Reason To Believe










With the advent of social media we often read or hear about  sons or daughters garnering the highest honors and grades despite the poor economic condition of the family, a father working as a janitor, laborer or street sweeper or a mother doing the neighbors’ laundry supporting her children to school. Presumably, sufficient financial support to buy books and supplies equates good education. However, despite the odds  the utmost dreams of parents for  good education to a secured future  is now possible through the children. A good education as an investment was an opportunity some parents never had.

It was different with my mother. She pushes us into it subtly and without us knowing it. Because we change residence almost every year, we also change school every year. Most public schools entertain transferees a week after regular registration period.  That’s why each school year, I always make a dramatic entrance, as a transferee I register late, when all the kids are settled and seated on their chairs, when all the teachers have started with their first lessons, then here I come with my mother introducing me to my teacher. I would be  walking in front of my classmates with full pride and ego,  all eyes glued on me. Perhaps this yearly event  gave me self confidence, I was never shy nor timid in front of an audience.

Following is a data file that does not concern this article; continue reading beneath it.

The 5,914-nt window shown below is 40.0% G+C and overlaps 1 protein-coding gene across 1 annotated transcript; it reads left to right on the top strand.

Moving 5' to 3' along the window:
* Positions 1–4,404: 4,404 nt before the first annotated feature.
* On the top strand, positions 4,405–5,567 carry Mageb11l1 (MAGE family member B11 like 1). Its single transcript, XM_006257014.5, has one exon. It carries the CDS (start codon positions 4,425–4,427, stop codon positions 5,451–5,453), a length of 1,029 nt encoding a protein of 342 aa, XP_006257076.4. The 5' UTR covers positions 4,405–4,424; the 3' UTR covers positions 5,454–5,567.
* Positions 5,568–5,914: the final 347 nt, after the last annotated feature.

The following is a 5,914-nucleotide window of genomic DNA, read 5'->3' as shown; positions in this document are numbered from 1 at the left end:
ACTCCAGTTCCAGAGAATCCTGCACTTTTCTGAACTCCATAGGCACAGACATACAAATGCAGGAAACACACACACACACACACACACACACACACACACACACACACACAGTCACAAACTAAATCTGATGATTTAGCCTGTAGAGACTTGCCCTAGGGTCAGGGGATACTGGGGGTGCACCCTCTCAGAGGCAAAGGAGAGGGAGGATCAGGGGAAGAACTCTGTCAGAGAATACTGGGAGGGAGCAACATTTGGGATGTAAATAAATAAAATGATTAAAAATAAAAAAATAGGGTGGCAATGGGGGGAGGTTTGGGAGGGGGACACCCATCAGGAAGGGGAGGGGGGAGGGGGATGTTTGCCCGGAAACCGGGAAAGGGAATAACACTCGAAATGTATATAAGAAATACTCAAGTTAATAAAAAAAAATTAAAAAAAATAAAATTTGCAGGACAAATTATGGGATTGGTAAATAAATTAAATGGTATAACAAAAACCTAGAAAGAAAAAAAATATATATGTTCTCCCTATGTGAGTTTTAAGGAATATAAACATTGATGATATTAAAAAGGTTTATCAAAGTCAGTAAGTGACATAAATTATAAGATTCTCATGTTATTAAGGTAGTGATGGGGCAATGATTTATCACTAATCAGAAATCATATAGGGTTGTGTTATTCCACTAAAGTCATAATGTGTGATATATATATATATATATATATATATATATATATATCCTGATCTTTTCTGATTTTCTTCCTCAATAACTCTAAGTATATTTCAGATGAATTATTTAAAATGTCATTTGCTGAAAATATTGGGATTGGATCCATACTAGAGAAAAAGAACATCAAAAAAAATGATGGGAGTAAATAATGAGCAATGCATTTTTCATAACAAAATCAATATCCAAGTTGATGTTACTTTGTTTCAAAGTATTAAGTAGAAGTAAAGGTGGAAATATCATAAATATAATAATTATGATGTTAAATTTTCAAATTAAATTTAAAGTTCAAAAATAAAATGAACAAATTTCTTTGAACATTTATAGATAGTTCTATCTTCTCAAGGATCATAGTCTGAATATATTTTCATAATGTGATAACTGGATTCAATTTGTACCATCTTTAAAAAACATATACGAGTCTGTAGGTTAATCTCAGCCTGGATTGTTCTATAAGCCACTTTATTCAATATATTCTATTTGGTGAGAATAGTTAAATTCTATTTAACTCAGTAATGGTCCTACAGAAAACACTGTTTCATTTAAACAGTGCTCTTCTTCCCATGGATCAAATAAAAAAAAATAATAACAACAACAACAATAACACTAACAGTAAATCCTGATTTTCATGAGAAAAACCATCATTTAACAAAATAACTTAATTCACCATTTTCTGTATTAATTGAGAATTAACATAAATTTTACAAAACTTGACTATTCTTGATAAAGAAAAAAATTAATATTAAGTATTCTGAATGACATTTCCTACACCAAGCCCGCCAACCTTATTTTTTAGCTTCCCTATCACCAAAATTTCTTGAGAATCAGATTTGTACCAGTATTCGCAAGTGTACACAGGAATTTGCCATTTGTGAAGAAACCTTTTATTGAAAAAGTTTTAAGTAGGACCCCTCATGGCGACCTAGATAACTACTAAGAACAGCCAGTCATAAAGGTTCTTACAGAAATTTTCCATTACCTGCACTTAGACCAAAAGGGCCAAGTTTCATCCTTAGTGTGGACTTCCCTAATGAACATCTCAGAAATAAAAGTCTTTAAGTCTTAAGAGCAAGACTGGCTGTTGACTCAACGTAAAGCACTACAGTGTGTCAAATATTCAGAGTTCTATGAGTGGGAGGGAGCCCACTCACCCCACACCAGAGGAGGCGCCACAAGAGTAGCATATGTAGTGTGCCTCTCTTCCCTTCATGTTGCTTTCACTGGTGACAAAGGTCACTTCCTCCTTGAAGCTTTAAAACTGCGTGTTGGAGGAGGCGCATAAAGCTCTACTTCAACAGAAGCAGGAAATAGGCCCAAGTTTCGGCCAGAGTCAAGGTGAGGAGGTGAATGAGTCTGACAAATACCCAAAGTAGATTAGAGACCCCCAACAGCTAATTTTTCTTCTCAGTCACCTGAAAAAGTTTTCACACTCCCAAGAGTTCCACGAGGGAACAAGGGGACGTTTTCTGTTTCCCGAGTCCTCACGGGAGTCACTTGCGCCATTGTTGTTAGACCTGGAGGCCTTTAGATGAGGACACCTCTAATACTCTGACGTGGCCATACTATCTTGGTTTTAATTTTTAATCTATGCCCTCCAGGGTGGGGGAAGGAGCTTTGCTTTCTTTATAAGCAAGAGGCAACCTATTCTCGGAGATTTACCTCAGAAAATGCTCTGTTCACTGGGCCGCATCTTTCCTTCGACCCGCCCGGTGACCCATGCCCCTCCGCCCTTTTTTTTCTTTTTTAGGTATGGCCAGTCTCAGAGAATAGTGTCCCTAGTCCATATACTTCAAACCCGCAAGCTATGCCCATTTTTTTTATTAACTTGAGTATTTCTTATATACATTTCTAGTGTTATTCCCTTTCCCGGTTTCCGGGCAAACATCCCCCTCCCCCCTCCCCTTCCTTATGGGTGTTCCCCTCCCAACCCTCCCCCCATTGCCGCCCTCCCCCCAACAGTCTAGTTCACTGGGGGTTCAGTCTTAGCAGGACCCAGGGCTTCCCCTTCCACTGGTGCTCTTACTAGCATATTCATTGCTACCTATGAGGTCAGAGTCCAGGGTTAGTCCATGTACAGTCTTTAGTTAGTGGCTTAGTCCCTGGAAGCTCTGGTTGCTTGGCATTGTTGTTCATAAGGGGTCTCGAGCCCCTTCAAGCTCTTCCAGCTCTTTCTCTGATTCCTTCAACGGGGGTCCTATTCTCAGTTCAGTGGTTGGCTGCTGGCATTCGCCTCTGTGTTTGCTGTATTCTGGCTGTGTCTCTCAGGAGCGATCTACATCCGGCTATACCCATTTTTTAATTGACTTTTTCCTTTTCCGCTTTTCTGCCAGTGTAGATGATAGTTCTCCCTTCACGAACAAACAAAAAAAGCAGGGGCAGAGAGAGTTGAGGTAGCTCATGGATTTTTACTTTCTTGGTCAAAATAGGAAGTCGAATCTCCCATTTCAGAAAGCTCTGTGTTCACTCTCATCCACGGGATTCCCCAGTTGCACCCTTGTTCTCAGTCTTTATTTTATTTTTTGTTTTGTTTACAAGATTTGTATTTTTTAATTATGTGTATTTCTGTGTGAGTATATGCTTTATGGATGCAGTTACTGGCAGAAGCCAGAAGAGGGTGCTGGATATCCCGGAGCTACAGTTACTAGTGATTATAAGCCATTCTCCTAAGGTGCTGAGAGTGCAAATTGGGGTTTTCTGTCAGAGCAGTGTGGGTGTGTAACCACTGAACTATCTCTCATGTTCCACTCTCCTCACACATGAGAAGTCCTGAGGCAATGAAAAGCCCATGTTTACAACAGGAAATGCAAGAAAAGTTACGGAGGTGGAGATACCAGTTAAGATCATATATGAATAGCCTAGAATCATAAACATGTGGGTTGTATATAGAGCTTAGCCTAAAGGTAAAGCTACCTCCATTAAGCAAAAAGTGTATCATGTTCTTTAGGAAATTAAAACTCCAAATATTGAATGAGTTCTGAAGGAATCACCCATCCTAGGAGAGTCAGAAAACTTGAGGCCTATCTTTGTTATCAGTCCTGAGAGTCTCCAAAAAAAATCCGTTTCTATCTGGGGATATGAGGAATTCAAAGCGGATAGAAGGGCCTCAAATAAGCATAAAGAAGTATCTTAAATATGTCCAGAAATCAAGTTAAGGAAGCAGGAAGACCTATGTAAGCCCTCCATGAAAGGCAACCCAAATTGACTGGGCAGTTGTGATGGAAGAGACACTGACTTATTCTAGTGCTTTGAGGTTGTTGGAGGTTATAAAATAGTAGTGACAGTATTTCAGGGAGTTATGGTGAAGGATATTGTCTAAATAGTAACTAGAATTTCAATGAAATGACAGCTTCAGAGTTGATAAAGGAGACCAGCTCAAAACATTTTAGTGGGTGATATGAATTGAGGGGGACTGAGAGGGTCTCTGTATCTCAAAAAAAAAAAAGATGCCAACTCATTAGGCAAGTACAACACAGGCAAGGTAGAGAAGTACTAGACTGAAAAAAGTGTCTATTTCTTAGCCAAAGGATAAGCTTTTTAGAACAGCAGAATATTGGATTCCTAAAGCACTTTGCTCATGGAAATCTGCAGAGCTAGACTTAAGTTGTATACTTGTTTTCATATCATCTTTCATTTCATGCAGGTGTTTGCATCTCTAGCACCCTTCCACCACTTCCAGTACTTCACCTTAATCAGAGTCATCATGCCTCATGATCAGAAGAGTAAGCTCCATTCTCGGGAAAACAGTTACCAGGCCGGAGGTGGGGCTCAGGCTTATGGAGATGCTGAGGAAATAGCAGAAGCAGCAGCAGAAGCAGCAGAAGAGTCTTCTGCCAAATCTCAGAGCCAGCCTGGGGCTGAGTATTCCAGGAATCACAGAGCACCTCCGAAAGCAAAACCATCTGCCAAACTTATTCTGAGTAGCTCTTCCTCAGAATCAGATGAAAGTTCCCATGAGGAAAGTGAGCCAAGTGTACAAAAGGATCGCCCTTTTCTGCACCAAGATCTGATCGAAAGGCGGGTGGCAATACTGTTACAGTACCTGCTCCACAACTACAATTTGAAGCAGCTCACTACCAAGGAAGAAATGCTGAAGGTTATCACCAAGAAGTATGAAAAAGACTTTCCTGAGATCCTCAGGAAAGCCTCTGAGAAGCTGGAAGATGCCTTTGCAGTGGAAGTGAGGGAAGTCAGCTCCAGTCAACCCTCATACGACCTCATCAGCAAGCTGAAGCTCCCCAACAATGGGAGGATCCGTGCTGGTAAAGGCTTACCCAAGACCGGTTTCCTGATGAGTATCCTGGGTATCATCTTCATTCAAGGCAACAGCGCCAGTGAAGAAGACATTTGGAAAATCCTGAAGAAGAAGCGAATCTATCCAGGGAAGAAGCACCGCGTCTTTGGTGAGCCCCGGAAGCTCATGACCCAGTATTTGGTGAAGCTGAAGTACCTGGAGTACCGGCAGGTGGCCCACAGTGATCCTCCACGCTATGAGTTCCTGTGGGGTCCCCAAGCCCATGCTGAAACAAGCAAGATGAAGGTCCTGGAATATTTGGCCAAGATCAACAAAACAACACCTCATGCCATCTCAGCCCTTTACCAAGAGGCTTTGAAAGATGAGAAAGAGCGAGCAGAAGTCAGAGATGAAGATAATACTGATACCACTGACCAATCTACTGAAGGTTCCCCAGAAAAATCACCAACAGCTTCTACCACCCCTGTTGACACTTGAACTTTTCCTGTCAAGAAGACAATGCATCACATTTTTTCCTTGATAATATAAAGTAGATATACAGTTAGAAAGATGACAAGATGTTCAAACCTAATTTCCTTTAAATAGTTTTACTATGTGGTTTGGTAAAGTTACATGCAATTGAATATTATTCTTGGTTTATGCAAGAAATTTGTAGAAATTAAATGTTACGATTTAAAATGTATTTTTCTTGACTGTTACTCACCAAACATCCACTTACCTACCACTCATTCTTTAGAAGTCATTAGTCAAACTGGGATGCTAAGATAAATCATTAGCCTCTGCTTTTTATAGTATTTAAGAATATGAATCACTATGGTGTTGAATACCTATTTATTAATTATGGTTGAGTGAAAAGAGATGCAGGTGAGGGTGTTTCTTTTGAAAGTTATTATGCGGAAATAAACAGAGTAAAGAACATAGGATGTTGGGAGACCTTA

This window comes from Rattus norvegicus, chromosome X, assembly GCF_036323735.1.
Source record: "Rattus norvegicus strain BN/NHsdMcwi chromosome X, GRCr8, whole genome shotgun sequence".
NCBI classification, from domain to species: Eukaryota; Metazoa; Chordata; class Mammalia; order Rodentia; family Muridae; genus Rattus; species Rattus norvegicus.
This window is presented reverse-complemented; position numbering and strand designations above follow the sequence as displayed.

Thus, as soon as I am shown  my seat,  my mother engages in a conversation with my teacher and most of the time it would be a monologue of superlatives how good and smart I am based on my performance from my last school. A brain only a mother could love. This forewarning compensates for my being late,  making sure that I am accepted and will be treated fairly.

This conversation at times is a bit embarassing and exaggerated, I wish she just leaves right away.  But these words coming from her  has  set the tone for my student life. There was a need to live up with all these expectations for the sake of my mothers’ words.   I have to study harder and raise my hands when a teacher asks a question.

Although I never took home medals and awards, I did good enough. I made history or my parents, rather.  It was easy to be smart and good, the hardest part is staying there. I cannot rest on my parents’ laurels.  Its time for me to find my own laurels.

The more I remember my mother saying I was smart or good, the more I felt those words putting me in a can, limiting my capacity. I become claustrophobic and imprisoned, I was trying to catch my breath. Those words pressured me to act  with common standards. It is telling me to do what everyone else does. And sometimes what everyone does are just enough to get by.

That’s when I decided I want to get out and be free.  Perhaps my mothers’ words  took a new and different meaning through the years. I didn’t want to get by. It wasn’t the financial or economic reward later in life, I am sure of that. We were never taught about money being the source of happines.

And those words instead found me writing. This new career  may not give me a mansion, but this may be part of what my mother used to say about me.

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